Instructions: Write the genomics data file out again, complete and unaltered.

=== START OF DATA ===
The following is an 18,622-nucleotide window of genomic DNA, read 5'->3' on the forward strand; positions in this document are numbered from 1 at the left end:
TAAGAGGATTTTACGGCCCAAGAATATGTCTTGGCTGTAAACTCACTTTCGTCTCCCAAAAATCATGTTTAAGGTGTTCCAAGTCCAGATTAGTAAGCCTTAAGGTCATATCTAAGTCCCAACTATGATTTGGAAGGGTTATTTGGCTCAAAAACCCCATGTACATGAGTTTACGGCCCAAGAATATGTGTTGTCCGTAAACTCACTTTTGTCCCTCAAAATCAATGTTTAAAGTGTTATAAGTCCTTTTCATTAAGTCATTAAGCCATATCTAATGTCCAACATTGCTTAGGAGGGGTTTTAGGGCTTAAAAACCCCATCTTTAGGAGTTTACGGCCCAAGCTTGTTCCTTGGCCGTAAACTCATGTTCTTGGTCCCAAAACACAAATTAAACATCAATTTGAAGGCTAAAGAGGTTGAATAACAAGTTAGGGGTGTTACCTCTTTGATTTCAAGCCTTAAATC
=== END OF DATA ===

The following is an 18,622-nucleotide window of genomic DNA, read 5'->3' on the forward strand; positions in this document are numbered from 1 at the left end:
TAAGAGGATTTTACGGCCCAAGAATATGTCTTGGCTGTAAACTCACTTTCGTCTCCCAAAAATCATGTTTAAGGTGTTCCAAGTCCAGATTAGTAAGCCTTAAGGTCATATCTAAGTCCCAACTATGATTTGGAAGGGTTATTTGGCTCAAAAACCCCATGTACATGAGTTTACGGCCCAAGAATATGTGTTGTCCGTAAACTCACTTTTGTCCCTCAAAATCAATGTTTAAAGTGTTATAAGTCCTTTTCATTAAGTCATTAAGCCATATCTAATGTCCAACATTGCTTAGGAGGGGTTTTAGGGCTTAAAAACCCCATCTTTAGGAGTTTACGGCCCAAGCTTGTTCCTTGGCCGTAAACTCATGTTCTTGGTCCCAAAACACAAATTAAACATCAATTTGAAGGCTAAAGAGGTTGAATAACAAGTTAGGGGTGTTACCTCTTTGATTTCAAGCCTTAAATC